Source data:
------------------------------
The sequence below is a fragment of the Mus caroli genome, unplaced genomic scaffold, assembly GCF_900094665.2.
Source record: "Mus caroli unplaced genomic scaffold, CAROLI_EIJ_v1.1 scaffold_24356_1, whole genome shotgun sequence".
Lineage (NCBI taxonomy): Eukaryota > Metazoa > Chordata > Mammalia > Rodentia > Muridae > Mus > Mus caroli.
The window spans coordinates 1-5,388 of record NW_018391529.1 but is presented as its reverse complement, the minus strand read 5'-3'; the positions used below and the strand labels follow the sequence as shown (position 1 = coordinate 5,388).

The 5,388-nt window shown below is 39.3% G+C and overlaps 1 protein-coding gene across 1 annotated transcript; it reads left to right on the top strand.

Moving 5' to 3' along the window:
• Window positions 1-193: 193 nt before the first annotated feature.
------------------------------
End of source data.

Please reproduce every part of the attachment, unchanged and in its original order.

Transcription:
The sequence below is a fragment of the Mus caroli genome, unplaced genomic scaffold, assembly GCF_900094665.2.
Source record: "Mus caroli unplaced genomic scaffold, CAROLI_EIJ_v1.1 scaffold_24356_1, whole genome shotgun sequence".
Lineage (NCBI taxonomy): Eukaryota > Metazoa > Chordata > Mammalia > Rodentia > Muridae > Mus > Mus caroli.
The window spans coordinates 1-5,388 of record NW_018391529.1 but is presented as its reverse complement, the minus strand read 5'-3'; the positions used below and the strand labels follow the sequence as shown (position 1 = coordinate 5,388).

The 5,388-nt window shown below is 39.3% G+C and overlaps 1 protein-coding gene across 1 annotated transcript; it reads left to right on the top strand.

Moving 5' to 3' along the window:
• Window positions 1-193: 193 nt before the first annotated feature.